The company was formed as Rotol Airscrews on 13th May 1937 by Rolls-Royce and Bristol Engines to take over both companies’ propeller development, as the market being too small to support more than one company. The name is a contraction of “ROlls-Royce” and “BrisTOL“.They started in temporary premises in Llanthony Road, Gloucester but transferred to the new factory at Staverton at the end of 1937 Rotol’s propellers were always considered leading edge, its models equipping the Hawker Hurricane, Supermarine Spitfire, and many other WWII -era aircraft. By the end of the war it had introduced the first five-bladed propeller to see widespread use, used on late-model Spitfires. In 1943 the company changed its name from Rotol Airscrews Limited to Rotol Limited. Also during WWII Rotol took over other factories at Worcester (Constant Speed Units), Frome (Precision and finished parts), Ossett and Trafford Park (wooden blades) and Kilmarnock (electric propellers).
Rotol produced over 30,000 airscrews for Hurricanes and Spitfires in three, four or five blade versions, as well as for other aircraft.
WWII Wooden propellers were made of Jablo material (Spruce or Douglas Fir sandwich) covered in Rotoloid with brass leading edge sheaths.
By the end of the war a total of 100,000 airscrews had been produced and used on more than sixty types of production aircraft and another forty prototypes.
Iin 1952 Rotol acquired British Messier Limited, a specialist in landing gear and hydraulics.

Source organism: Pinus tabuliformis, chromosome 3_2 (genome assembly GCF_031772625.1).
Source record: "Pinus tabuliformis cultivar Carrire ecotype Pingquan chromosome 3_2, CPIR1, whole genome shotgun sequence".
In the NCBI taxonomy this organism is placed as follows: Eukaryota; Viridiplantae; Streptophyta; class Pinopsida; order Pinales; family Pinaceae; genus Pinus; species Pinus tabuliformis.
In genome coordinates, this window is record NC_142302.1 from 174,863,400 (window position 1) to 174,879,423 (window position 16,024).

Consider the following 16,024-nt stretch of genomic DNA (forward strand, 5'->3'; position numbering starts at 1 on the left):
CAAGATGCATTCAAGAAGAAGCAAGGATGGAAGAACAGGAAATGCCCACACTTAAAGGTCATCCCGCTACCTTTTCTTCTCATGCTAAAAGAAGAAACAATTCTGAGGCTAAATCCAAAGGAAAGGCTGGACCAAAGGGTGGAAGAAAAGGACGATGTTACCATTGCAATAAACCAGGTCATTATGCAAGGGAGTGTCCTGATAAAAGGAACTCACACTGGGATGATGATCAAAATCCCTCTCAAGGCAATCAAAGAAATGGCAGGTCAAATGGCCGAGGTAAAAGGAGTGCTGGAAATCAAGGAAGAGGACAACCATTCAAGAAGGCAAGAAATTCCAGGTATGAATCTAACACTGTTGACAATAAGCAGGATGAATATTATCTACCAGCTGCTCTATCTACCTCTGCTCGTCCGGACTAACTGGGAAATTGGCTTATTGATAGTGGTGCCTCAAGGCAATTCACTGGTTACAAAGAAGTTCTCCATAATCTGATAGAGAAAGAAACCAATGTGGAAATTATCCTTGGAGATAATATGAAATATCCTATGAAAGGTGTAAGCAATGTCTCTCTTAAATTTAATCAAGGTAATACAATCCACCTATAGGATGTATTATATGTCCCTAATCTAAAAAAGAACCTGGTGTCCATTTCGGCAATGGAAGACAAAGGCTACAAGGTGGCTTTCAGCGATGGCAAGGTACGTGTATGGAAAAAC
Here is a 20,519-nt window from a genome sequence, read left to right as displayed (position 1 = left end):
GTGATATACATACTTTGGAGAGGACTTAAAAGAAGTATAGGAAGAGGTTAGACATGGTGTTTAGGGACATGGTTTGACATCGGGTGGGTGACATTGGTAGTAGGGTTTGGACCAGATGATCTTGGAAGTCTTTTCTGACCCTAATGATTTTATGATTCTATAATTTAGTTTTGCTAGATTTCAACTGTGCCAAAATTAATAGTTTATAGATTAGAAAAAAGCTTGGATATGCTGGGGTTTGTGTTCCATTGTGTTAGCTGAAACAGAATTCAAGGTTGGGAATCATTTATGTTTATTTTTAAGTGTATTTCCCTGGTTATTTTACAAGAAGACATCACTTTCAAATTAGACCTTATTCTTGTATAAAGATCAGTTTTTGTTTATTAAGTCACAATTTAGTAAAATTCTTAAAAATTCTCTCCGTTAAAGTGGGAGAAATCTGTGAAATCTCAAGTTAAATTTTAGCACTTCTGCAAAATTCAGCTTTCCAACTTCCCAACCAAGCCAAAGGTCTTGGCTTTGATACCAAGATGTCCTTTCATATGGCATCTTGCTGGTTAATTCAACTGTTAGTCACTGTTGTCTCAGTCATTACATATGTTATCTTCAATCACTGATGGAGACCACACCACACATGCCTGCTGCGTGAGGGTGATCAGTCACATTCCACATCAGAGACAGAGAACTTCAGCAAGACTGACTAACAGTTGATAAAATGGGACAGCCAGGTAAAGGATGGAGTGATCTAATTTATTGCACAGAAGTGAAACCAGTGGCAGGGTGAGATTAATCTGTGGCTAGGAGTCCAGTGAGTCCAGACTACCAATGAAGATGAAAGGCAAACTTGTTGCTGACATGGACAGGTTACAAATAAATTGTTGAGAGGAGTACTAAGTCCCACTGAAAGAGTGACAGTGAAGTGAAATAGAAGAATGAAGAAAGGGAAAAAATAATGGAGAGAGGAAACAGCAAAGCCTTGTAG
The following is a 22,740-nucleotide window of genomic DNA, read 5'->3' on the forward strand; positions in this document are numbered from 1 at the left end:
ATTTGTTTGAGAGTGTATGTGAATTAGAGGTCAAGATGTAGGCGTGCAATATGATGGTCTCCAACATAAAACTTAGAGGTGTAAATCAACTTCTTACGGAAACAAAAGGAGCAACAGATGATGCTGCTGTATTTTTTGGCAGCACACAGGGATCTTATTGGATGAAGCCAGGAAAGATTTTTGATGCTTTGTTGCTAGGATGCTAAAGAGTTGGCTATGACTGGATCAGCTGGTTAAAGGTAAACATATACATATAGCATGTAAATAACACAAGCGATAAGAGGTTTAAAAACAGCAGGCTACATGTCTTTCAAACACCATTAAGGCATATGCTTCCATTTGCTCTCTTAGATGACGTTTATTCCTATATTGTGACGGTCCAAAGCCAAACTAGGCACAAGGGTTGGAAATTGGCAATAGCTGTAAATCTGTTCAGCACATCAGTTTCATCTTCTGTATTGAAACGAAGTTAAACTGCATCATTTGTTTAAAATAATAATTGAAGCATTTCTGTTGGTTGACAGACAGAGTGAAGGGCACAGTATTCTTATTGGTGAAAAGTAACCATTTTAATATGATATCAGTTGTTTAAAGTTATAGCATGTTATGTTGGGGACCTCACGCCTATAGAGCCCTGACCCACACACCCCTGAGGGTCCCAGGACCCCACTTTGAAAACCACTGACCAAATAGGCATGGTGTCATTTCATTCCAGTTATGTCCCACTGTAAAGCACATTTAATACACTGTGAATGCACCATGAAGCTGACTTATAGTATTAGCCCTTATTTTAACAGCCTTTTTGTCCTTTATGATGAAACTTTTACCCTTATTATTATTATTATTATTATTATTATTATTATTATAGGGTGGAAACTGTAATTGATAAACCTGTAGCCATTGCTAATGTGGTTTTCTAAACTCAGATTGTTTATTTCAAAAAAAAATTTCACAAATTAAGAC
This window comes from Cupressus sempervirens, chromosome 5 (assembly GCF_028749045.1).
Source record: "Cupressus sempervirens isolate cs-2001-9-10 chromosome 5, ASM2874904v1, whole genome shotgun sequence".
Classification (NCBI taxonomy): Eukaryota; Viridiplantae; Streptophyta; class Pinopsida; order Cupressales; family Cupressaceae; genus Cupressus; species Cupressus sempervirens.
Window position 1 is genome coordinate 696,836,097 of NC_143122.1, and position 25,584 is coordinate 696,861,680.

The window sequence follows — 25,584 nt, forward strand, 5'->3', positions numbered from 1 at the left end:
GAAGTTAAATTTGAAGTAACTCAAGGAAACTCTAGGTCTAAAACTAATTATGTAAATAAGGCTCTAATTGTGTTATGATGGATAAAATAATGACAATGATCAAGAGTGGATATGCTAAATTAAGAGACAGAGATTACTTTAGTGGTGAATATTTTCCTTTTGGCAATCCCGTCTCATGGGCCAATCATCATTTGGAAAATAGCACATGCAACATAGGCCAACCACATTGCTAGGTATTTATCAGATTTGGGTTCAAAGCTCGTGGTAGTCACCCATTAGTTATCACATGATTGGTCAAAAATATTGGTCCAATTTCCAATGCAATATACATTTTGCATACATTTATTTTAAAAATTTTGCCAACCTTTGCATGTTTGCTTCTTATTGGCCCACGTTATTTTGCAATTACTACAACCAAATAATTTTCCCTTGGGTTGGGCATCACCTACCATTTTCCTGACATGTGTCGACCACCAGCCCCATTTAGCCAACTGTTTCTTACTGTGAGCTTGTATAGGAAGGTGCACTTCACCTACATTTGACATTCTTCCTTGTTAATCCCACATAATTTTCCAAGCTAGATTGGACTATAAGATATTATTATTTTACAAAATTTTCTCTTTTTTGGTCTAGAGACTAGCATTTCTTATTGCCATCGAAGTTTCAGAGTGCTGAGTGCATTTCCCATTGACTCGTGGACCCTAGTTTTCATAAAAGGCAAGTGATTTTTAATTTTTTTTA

In 1954 Rotol introduced the R130 propeller for the Vickers Viscount airliner powered by Rolls-Royce Dart Mk. 510 turboprop engines . The R130’s electrically-actuated hub mechanism and square-tipped aluminum alloy blades were a departure from Rotol’s previous hydraulic and composite designs of World War II. The thin, rectangular blades were designed to absorb high energy and efficiently turn it into thrust while offsetting compressibility losses. The electric constant-speed mechanism dated back to when Rotol licensed the American Curtiss Electric design in 1937.
Production of propeller blades was continuing with the Convair 600/640, Handley Page Herald, Armstrong Whitworth Argosy, Grumman Gulfstream I, NAMC YS-11A, Fokker F27 Friendship, and Hawker Siddeley 748, adding Saab 340 later on.
Prop dispalyed at Smithsonian National Air and Space Museum, Boeing Aviation Hangar at the Steven F. Udvar-Hazy Center in Chantilly, VA (2019).
Propeller production range covered by the company was really large including huge SRN 6 composite blades for hoovercrft, fan blades, Ram Air Turbines, Bleed air turbines and many other products.
Following a series of changes of ownership, the original Dowty Rotol facility at Staverton is now owned by the Safran Group, operating as part of its Messier-Bugatti-Dowty Landing Gear subsidiary. Propeller design and manufacture was moved a few hundred metres down the road when the company was split into business units under its Dowty ownership in the early 1990s. On 16 January 2007, Dowty Propellers became part of GE Aviation Systems through GE buying Smiths Group’s aerospace division.
On 5 February 2015, a fire at Dowty’s Staverton facility caused severe damage to 80% of the factory building, destroying the main production line. A facility at Vantage Point Business Village in Mitcheldean, Gloucestershire, was selected for the company’s interim propeller blade manufacturing. In late 2019, the company began moving its operations to an all-new purpose-built facility at Gloucester Business Park in Brockworth, on part of the site of the former aerodrome used by the Gloster Aircraft Company.
Much more, including information about company history, Gloucester factory layout, old newsletter etc. can be found on The Dowty Heritage Page, (there is no point of copying it :), especially that we do not have permision) :
Period Advert. Rotol Airscrew.
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